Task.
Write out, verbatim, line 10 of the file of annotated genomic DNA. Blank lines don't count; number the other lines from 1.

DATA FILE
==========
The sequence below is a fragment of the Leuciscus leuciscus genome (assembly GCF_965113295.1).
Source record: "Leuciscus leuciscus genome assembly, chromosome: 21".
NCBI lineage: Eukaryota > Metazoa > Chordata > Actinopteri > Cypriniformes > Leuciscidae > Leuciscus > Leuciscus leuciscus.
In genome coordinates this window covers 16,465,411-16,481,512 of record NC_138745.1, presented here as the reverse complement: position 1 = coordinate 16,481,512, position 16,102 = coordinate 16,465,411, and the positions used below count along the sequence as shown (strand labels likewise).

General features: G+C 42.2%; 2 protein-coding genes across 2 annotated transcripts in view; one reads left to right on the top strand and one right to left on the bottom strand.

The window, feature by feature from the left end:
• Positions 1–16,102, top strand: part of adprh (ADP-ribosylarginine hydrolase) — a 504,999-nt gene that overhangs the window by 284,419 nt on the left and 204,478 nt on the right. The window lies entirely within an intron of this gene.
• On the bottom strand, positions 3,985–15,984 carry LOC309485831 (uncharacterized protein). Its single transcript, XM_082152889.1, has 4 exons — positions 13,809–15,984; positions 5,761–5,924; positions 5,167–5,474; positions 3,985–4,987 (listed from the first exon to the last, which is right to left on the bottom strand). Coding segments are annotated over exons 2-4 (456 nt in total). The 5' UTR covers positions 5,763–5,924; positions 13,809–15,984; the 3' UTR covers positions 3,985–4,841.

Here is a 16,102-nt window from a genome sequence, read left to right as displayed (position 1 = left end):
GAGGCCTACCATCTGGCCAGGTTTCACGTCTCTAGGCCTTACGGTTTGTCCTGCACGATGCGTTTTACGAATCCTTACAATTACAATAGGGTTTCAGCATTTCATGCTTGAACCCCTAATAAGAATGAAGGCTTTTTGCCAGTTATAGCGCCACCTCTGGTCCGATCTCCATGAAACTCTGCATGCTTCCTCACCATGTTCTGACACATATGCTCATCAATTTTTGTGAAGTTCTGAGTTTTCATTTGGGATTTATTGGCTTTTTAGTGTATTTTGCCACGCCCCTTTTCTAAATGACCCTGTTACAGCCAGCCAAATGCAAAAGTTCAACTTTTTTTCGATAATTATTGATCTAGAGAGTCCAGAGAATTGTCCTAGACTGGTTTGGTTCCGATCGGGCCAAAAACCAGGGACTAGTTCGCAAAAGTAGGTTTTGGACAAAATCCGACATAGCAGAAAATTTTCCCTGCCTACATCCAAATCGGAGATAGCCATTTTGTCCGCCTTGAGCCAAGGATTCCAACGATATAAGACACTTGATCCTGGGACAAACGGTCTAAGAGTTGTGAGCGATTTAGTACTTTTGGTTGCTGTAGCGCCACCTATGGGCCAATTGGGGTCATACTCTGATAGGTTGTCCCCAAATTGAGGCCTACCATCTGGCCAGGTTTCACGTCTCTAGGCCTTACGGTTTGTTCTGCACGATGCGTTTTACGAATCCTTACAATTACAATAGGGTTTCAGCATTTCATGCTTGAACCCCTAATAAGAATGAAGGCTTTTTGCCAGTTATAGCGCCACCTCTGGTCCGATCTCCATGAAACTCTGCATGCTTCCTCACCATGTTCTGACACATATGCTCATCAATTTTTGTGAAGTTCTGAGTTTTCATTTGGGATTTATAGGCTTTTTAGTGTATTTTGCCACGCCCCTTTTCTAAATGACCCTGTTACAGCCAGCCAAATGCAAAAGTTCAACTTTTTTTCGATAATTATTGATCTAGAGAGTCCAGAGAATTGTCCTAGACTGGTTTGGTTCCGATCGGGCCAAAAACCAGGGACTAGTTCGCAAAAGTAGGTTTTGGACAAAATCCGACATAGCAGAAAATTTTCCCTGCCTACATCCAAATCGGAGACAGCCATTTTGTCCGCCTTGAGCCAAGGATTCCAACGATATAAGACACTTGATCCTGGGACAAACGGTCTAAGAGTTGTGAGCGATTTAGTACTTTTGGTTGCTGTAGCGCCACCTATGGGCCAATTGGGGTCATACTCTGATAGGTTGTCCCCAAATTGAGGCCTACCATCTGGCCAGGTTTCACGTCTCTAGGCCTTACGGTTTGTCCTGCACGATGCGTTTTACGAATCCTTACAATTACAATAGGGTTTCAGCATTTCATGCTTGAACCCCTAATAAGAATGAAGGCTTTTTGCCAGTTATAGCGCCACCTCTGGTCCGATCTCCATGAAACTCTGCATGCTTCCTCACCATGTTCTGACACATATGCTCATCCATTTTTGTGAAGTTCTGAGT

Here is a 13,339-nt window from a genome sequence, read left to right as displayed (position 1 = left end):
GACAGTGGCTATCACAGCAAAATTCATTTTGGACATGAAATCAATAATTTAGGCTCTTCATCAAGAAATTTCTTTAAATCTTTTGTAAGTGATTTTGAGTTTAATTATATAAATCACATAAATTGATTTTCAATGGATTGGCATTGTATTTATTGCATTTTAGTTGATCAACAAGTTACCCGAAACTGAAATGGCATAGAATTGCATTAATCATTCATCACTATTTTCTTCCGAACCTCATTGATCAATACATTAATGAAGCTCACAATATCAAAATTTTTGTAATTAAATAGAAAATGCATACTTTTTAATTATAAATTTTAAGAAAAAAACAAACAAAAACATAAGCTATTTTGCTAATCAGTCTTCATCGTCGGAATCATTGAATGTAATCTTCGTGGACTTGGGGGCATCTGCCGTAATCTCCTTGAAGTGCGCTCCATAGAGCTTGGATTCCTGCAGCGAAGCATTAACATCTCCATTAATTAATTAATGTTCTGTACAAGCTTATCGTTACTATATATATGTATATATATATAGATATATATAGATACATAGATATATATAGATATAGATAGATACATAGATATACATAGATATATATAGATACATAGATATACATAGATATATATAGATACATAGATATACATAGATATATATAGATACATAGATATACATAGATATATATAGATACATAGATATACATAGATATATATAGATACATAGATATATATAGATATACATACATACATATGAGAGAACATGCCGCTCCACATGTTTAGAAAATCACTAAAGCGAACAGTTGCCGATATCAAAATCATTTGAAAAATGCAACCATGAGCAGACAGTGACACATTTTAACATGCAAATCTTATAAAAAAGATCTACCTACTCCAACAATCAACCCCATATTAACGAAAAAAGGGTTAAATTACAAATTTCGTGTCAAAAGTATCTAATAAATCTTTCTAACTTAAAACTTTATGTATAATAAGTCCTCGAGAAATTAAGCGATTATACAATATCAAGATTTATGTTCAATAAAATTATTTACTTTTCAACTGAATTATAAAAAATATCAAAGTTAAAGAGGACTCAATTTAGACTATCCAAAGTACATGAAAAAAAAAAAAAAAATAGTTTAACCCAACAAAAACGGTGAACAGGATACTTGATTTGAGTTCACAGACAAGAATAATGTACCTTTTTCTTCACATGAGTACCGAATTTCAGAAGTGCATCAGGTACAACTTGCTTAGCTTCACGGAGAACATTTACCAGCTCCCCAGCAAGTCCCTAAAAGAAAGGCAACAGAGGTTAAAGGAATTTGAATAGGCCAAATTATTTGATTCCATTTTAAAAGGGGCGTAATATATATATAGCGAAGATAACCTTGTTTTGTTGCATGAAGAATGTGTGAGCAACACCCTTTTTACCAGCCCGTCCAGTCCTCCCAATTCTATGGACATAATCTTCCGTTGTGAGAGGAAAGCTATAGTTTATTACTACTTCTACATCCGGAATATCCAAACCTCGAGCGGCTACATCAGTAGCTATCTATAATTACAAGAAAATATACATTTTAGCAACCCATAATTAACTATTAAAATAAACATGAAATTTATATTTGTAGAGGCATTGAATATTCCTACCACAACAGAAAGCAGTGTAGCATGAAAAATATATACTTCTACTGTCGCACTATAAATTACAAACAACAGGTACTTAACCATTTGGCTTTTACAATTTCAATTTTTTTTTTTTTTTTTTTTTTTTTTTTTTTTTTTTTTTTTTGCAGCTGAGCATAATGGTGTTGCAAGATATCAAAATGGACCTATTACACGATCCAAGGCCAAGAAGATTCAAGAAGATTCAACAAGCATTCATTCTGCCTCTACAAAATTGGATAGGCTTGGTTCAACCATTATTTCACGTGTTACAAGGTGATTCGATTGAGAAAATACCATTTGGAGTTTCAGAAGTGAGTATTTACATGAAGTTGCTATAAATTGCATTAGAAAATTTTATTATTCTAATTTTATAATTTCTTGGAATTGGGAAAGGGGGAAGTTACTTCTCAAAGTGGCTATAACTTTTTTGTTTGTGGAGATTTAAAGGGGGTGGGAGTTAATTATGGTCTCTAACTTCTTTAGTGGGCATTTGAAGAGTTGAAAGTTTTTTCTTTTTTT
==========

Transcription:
GAGGCCTACCATCTGGCCAGGTTTCACGTCTCTAGGCCTTACGGTTTGTCCTGCACGATGCGTTTTACGAATCCTTACAATTACAATAGGGTTTCAGCATTTCATGCTTGAACCCCTAATAAGAATGAAGGCTTTTTGCCAGTTATAGCGCCACCTCTGGTCCGATCTCCATGAAACTCTGCATGCTTCCTCACCATGTTCTGACACATATGCTCATCAATTTTTGTGAAGTTCTGAGTTTTCATTTGGGATTTATTGGCTTTTTAGTGTATTTTGCCACGCCCCTTTTCTAAATGACCCTGTTACAGCCAGCCAAATGCAAAAGTTCAACTTTTTTTCGATAATTATTGATCTAGAGAGTCCAGAGAATTGTCCTAGACTGGTTTGGTTCCGATCGGGCCAAAAACCAGGGACTAGTTCGCAAAAGTAGGTTTTGGACAAAATCCGACATAGCAGAAAATTTTCCCTGCCTACATCCAAATCGGAGATAGCCATTTTGTCCGCCTTGAGCCAAGGATTCCAACGATATAAGACACTTGATCCTGGGACAAACGGTCTAAGAGTTGTGAGCGATTTAGTACTTTTGGTTGCTGTAGCGCCACCTATGGGCCAATTGGGGTCATACTCTGATAGGTTGTCCCCAAATTGAGGCCTACCATCTGGCCAGGTTTCACGTCTCTAGGCCTTACGGTTTGTTCTGCACGATGCGTTTTACGAATCCTTACAATTACAATAGGGTTTCAGCATTTCATGCTTGAACCCCTAATAAGAATGAAGGCTTTTTGCCAGTTATAGCGCCACCTCTGGTCCGATCTCCATGAAACTCTGCATGCTTCCTCACCATGTTCTGACACATATGCTCATCAATTTTTGTGAAGTTCTGAGTTTTCATTTGGGATTTATAGGCTTTTTAGTGTATTTTGCCACGCCCCTTTTCTAAATGACCCTGTTACAGCCAGCCAAATGCAAAAGTTCAACTTTTTTTCGATAATTATTGATCTAGAGAGTCCAGAGAATTGTCCTAGACTGGTTTGGTTCCGATCGGGCCAAAAACCAGGGACTAGTTCGCAAAAGTAGGTTTTGGACAAAATCCGACATAGCAGAAAATTTTCCCTGCCTACATCCAAATCGGAGACAGCCATTTTGTCCGCCTTGAGCCAAGGATTCCAACGATATAAGACACTTGATCCTGGGACAAACGGTCTAAGAGTTGTGAGCGATTTAGTACTTTTGGTTGCTGTAGCGCCACCTATGGGCCAATTGGGGTCATACTCTGATAGGTTGTCCCCAAATTGAGGCCTACCATCTGGCCAGGTTTCACGTCTCTAGGCCTTACGGTTTGTCCTGCACGATGCGTTTTACGAATCCTTACAATTACAATAGGGTTTCAGCATTTCATGCTTGAACCCCTAATAAGAATGAAGGCTTTTTGCCAGTTATAGCGCCACCTCTGGTCCGATCTCCATGAAACTCTGCATGCTTCCTCACCATGTTCTGACACATATGCTCATCCATTTTTGTGAAGTTCTGAGT